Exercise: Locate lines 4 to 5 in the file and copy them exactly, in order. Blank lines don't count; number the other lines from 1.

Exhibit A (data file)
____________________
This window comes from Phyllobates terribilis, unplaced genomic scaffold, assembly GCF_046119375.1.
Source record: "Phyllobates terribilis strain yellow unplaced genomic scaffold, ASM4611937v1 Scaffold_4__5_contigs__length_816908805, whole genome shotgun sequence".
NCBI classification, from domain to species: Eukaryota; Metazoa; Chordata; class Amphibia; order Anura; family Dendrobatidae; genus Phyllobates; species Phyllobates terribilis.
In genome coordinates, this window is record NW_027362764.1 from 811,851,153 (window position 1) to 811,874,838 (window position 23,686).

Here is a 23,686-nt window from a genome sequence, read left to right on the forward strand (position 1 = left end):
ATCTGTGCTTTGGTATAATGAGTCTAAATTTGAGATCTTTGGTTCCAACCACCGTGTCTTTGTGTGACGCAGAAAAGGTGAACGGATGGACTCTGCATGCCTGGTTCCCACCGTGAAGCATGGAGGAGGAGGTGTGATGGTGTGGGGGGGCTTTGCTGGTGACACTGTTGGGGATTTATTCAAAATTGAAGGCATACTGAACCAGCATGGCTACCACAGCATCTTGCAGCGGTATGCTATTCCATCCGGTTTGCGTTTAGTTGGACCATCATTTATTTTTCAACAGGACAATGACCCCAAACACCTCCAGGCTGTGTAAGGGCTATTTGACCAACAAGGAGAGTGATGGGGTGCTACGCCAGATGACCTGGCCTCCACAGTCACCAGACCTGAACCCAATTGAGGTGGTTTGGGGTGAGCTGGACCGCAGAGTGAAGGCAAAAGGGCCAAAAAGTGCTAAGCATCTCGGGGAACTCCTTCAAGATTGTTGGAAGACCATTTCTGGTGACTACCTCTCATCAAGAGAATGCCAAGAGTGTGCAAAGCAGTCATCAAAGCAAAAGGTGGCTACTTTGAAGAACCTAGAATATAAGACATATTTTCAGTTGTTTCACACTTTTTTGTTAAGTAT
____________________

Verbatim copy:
In genome coordinates, this window is record NW_027362764.1 from 811,851,153 (window position 1) to 811,874,838 (window position 23,686).

Here is a 23,686-nt window from a genome sequence, read left to right on the forward strand (position 1 = left end):